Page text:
Jennifer Margaret Barker's New CD Geenyoch

      Hats off to Jennifer Barker for being able to bring her compositions to a wider audience on CD and now DVD. In 2000 her first CD Nyvaigs (CRI CD 862) was published while she was teaching at Christopher Newport University. The title, meaning little ships, refers to the vessels the Scots used to defeat the Vikings. In 2000 I met her when she was guest composer at the Norfolk Art Song Society program 21st Century Living Composers organized by Lorraine Bell. We have enjoyed the first CD Nyvaigs for five years now and were excited at the prospect of her second CD with DVD included. Shortly after we met she joined the music faculty of the University of Delaware but has returned to Tidewater for performances several times since moving.

      The title track Geenyoch Ballant (ravenous or insatiable ballad) for solo piano features Kevin Robert Orr at the piano in a piece written for the 2003 American Liszt Society Conference. Dr. Barker, who trained as a pianist before she found composition as the chief expression of he creativity, has said that in the piece she pays homage to the great piano masterpieces of the nineteenth century by creating a piece that fits the hand in a traditional manner. The title is from the 800 year old Scots language as are other titles. She came from Scotland to the United States in 1987 but as she writes, "she remains active as a Scottish composer on both sides of the Atlantic."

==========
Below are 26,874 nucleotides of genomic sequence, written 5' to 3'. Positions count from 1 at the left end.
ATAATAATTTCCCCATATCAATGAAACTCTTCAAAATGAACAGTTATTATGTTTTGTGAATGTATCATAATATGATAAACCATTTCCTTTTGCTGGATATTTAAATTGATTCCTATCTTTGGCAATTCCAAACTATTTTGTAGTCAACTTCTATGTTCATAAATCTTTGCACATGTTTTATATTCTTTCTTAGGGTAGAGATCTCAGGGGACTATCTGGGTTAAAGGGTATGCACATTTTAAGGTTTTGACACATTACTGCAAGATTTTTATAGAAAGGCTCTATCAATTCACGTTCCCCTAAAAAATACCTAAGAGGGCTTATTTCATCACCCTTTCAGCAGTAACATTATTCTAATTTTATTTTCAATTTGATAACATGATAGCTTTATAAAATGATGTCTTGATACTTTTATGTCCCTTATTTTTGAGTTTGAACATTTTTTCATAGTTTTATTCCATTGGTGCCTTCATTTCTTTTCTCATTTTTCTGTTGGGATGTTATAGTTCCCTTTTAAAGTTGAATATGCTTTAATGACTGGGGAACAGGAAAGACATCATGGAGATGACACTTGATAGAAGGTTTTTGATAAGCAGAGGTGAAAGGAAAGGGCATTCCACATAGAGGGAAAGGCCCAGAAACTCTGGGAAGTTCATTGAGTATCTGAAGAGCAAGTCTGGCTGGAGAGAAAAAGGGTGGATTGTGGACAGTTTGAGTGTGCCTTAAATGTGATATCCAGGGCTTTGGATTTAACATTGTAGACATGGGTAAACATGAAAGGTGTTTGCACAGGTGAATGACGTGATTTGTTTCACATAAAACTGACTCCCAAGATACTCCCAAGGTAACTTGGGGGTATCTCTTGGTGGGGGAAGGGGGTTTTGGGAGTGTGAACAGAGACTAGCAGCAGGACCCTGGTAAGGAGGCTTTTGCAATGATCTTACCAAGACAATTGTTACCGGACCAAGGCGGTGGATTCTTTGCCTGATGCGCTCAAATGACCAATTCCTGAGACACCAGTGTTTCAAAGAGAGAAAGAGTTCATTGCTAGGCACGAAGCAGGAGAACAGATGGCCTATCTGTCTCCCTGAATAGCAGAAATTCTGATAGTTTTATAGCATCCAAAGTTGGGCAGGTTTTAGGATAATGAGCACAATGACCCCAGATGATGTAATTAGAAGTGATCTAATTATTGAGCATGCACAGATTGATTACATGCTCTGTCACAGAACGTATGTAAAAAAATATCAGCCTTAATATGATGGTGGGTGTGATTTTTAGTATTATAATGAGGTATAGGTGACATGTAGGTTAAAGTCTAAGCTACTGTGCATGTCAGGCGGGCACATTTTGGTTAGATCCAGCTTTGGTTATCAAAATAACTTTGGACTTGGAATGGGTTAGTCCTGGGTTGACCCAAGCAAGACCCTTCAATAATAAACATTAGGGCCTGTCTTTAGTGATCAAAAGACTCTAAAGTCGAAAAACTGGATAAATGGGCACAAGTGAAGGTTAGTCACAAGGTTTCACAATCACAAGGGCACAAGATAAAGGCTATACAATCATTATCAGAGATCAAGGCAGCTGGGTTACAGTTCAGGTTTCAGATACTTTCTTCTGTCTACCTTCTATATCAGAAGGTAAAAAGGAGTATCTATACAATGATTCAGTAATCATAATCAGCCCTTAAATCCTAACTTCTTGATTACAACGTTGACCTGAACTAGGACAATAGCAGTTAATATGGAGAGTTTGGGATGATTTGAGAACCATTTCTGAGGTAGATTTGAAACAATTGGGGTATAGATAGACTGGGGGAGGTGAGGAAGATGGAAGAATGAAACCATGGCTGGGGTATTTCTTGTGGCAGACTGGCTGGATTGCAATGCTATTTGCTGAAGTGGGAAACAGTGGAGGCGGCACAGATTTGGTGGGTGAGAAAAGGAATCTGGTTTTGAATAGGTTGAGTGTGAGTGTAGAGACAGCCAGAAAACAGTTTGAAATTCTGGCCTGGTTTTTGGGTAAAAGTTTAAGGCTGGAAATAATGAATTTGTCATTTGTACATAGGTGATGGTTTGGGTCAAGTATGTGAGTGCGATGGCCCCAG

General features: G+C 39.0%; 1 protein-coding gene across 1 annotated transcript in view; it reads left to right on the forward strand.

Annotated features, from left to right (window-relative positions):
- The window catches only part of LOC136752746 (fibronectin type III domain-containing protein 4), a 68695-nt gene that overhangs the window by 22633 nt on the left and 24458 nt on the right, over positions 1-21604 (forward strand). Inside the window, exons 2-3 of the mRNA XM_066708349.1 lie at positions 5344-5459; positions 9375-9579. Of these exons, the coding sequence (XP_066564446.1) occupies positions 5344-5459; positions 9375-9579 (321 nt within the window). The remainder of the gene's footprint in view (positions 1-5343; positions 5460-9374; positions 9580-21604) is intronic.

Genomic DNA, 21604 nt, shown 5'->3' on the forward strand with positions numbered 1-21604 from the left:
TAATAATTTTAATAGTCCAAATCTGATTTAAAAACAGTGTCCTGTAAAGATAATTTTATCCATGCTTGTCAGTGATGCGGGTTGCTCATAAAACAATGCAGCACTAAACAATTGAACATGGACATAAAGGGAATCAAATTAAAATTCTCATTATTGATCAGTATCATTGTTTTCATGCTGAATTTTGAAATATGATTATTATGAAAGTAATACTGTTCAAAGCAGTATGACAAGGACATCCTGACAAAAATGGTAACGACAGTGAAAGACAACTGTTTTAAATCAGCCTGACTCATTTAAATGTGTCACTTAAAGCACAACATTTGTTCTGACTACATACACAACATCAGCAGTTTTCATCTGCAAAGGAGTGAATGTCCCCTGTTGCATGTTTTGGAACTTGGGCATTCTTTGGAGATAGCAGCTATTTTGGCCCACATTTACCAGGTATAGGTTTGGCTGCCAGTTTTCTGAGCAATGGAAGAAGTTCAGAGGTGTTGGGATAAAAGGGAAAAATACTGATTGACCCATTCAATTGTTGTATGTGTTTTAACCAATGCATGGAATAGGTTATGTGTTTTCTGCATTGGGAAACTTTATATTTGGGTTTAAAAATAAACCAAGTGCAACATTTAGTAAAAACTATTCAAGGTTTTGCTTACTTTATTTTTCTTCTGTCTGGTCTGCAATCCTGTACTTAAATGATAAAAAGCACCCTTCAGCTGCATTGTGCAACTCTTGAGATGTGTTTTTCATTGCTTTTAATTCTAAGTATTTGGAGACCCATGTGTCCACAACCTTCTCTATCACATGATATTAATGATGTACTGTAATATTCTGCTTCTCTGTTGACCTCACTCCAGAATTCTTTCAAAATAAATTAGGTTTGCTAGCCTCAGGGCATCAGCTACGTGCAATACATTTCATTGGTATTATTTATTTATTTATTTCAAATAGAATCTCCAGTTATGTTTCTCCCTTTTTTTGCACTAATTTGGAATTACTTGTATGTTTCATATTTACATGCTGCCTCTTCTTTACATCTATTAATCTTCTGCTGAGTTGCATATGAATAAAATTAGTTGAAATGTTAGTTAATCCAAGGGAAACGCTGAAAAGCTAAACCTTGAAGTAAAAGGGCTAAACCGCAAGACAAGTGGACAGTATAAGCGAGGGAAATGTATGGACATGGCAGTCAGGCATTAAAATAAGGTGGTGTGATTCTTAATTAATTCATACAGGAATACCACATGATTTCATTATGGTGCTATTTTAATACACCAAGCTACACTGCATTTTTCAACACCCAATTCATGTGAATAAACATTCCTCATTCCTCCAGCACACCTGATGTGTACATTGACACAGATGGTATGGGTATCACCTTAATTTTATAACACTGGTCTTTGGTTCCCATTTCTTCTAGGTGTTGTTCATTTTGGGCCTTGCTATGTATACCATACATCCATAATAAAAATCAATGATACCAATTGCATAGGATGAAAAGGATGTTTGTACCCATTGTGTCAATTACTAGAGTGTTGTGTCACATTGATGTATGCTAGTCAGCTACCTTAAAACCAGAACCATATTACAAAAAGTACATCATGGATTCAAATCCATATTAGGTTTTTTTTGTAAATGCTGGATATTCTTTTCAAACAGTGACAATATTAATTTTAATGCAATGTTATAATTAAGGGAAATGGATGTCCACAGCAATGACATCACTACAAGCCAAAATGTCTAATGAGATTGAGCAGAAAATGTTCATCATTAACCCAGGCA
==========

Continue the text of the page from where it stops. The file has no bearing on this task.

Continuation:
Her music is listener friendly and contemporary in that it uses a familiar musical language in exploratory combinations of instrumentation with sung and spoken poetry and a wide array of percussion.

      The song cycle Tout Entiere (2001), was commissioned by our friend, baritone Tod Fitzpatrick, as a tenth anniversary gift for his wife Elaine. The piece opens with a reading of the two poems written by Charles-Pierre Beaudelaire in English translation, followed by Mr. Fitzpatrick singing in French, accompanied by the composer on piano. On the bonus DVD we see the Fitzpatricks in a lovely natural setting with their infant son, born after the piece was composed. Scenes of a ballerina, who resembles Elaine, are intercut with scenes of the Fitzpatricks, including the beautiful roly-poly baby boy and Tod in a recital setting.

      In Geodha (1992, 1998) the Scottish countryside is intercut with the string trio and timpanist in performance. The melody comes from the work's earlier incarnation on Ms. Barker's first CD and is the setting for Geodha air chųl na grčine written and read by the renowned Scottish poet Derick S. Thomson. On the earlier CD the poem is sung by the Gaelic soloist Eilidh Mackenzie with Mark Reimer of CNU conducting the chamber group. The poetry has a peaceful, mournful feeling. This new instrumental version uses a musical language that reminds me of Alban Berg at his best.